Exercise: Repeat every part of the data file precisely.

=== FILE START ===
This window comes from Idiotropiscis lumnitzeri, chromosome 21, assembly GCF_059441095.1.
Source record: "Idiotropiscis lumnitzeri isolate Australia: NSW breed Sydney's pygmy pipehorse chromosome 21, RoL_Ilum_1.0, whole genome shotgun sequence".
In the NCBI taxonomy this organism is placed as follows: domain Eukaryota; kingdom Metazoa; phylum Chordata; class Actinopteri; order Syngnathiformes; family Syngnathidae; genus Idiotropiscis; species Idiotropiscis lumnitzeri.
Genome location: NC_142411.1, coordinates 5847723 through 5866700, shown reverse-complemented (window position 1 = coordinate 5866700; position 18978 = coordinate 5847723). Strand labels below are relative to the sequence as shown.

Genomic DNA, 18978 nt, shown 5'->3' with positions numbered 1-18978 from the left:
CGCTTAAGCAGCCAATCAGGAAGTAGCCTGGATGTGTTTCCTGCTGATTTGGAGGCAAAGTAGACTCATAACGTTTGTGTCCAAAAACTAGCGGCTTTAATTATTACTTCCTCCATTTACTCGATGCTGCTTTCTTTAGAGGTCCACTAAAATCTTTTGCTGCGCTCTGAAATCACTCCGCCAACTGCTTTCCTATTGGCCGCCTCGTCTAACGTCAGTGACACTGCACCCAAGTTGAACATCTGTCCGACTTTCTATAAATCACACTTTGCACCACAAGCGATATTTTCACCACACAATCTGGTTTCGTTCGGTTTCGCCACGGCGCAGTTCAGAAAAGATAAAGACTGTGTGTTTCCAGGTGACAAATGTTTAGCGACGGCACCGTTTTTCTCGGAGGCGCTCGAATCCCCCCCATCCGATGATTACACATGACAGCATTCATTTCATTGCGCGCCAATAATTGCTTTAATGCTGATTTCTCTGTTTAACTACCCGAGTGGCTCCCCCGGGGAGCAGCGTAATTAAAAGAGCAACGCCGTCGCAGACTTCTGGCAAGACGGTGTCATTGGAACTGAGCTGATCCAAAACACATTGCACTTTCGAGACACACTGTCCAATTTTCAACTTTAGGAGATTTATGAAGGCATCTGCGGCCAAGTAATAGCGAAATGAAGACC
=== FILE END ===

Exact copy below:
This window comes from Idiotropiscis lumnitzeri, chromosome 21, assembly GCF_059441095.1.
Source record: "Idiotropiscis lumnitzeri isolate Australia: NSW breed Sydney's pygmy pipehorse chromosome 21, RoL_Ilum_1.0, whole genome shotgun sequence".
In the NCBI taxonomy this organism is placed as follows: domain Eukaryota; kingdom Metazoa; phylum Chordata; class Actinopteri; order Syngnathiformes; family Syngnathidae; genus Idiotropiscis; species Idiotropiscis lumnitzeri.
Genome location: NC_142411.1, coordinates 5847723 through 5866700, shown reverse-complemented (window position 1 = coordinate 5866700; position 18978 = coordinate 5847723). Strand labels below are relative to the sequence as shown.

Genomic DNA, 18978 nt, shown 5'->3' with positions numbered 1-18978 from the left:
CGCTTAAGCAGCCAATCAGGAAGTAGCCTGGATGTGTTTCCTGCTGATTTGGAGGCAAAGTAGACTCATAACGTTTGTGTCCAAAAACTAGCGGCTTTAATTATTACTTCCTCCATTTACTCGATGCTGCTTTCTTTAGAGGTCCACTAAAATCTTTTGCTGCGCTCTGAAATCACTCCGCCAACTGCTTTCCTATTGGCCGCCTCGTCTAACGTCAGTGACACTGCACCCAAGTTGAACATCTGTCCGACTTTCTATAAATCACACTTTGCACCACAAGCGATATTTTCACCACACAATCTGGTTTCGTTCGGTTTCGCCACGGCGCAGTTCAGAAAAGATAAAGACTGTGTGTTTCCAGGTGACAAATGTTTAGCGACGGCACCGTTTTTCTCGGAGGCGCTCGAATCCCCCCCATCCGATGATTACACATGACAGCATTCATTTCATTGCGCGCCAATAATTGCTTTAATGCTGATTTCTCTGTTTAACTACCCGAGTGGCTCCCCCGGGGAGCAGCGTAATTAAAAGAGCAACGCCGTCGCAGACTTCTGGCAAGACGGTGTCATTGGAACTGAGCTGATCCAAAACACATTGCACTTTCGAGACACACTGTCCAATTTTCAACTTTAGGAGATTTATGAAGGCATCTGCGGCCAAGTAATAGCGAAATGAAGACC